The Last Time I Saw Paris
|The Last Time I Saw Paris|
Theatrical release poster
|Directed by||Richard Brooks|
|Produced by||Jack Cummings|
|Screenplay by||Julius J. Epstein
Philip G. Epstein
|Story by||F. Scott Fitzgerald|
|Music by||Conrad Salinger|
|Edited by||John D. Dunning|
|Running time||116 minutes|
The Last Time I Saw Paris is a 1954 romantic drama made by MGM. It is loosely based on F. Scott Fitzgerald's short story "Babylon Revisited." It was directed by Richard Brooks, produced by Jack Cummings and filmed on locations in Paris and the MGM backlot. The screenplay was by Julius J. Epstein, Philip G. Epstein and Richard Brooks.
The film starred Elizabeth Taylor and Van Johnson in his last role for MGM, with Walter Pidgeon, Donna Reed, Eva Gabor, Kurt Kasznar, George Dolenz, Sandy Descher, Odette, and (a then-unknown) Roger Moore in his Hollywood debut. The film's title song, by composer Jerome Kern and lyricist Oscar Hammerstein II, was already a classic when the movie was made and inspired the movie's title. Though the song had already won an Oscar after its film debut in 1941's Lady Be Good, it is featured much more prominently in The Last Time I Saw Paris. It can be heard in many scenes, either being sung by Odette or being played as an instrumental.
The film was released in 1954; however, there was an error with the Roman numerals in the copyright notice showing "MCMXLIV" (1944), meaning the term of copyright started 10 years before the film was released. Thus, the normal 28-year copyright term ended just 18-years after the film was released, and MGM neglected to renew it presumably because they believed there was still 10 years left in the term. The film entered the public domain in the United States in 1972.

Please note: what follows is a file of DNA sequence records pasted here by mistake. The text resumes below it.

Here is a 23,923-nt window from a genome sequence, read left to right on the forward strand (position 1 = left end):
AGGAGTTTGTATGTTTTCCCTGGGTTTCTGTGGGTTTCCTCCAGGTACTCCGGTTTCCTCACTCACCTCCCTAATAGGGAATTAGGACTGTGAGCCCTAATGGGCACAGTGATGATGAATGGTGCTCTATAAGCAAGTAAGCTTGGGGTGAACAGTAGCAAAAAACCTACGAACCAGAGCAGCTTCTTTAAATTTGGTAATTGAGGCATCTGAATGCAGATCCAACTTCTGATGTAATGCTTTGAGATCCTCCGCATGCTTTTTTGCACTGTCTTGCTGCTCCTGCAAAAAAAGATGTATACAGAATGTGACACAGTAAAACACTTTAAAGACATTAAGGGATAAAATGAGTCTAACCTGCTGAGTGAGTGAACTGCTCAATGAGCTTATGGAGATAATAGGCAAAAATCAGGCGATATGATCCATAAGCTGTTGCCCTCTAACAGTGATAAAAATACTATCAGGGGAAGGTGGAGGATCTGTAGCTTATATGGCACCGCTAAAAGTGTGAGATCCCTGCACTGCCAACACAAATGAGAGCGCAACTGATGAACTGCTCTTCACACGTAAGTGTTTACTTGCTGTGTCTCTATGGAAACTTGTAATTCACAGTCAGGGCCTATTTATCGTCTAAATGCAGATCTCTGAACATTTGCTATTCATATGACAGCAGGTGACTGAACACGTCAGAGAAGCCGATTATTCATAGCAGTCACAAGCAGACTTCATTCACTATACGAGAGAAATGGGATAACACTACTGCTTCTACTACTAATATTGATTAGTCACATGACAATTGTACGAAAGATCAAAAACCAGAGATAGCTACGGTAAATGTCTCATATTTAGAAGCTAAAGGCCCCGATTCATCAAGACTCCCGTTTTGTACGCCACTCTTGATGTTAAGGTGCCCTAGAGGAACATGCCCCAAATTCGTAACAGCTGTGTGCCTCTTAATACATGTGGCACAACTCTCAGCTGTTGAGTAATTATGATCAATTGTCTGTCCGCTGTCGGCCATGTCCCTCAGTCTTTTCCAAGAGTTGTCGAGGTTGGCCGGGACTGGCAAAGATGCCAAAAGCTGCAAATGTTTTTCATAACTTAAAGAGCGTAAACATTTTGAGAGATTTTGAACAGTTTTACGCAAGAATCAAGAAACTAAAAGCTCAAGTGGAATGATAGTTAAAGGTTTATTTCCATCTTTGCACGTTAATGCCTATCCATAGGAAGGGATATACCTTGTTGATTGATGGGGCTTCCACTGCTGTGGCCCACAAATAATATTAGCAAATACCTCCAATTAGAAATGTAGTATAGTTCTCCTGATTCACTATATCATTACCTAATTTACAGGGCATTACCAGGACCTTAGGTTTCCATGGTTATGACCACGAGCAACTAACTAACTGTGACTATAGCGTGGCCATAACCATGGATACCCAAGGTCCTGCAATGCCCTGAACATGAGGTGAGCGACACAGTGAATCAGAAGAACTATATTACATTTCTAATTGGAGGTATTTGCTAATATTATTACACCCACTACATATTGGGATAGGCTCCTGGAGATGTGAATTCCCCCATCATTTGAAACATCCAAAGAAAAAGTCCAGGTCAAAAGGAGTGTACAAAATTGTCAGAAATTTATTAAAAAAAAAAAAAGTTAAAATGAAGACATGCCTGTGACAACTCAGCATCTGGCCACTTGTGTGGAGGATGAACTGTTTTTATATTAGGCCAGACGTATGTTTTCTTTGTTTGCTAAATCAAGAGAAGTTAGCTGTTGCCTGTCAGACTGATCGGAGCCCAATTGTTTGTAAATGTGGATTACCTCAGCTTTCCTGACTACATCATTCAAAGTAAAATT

As World War II ends in Europe, Stars and Stripes journalist Charles Wills (Van Johnson) is on the streets of Paris, covering the celebrations. He is suddenly grabbed by a beautiful woman, who kisses him and disappears. Charles follows the crowd to Café Dhingo and meets another pretty woman named Marion Elliswirth (Donna Reed). The mutual attraction is instant and she invites him to join her father's celebration of the end of the war in Europe. Charles, Marion and her persistent French suitor Claude Matine (George Dolenz) arrive at the Elliswirth household, and we find that the woman who had kissed Charles is Marion's younger sister Helen (Elizabeth Taylor).
Their father, James Elliswirth (Walter Pidgeon), had survived World War I and promptly joined the Lost Generation. Unlike most drifters, he never grew out of it; raising his two daughters to desire such a lifestyle. Helen takes after her father and uses her beauty to sustain a life of luxury even though they are flat broke. Marion goes the other way and looks for serious-minded and conventional young men such as Claude, an aspiring prosecutor, and Charles, the future novelist.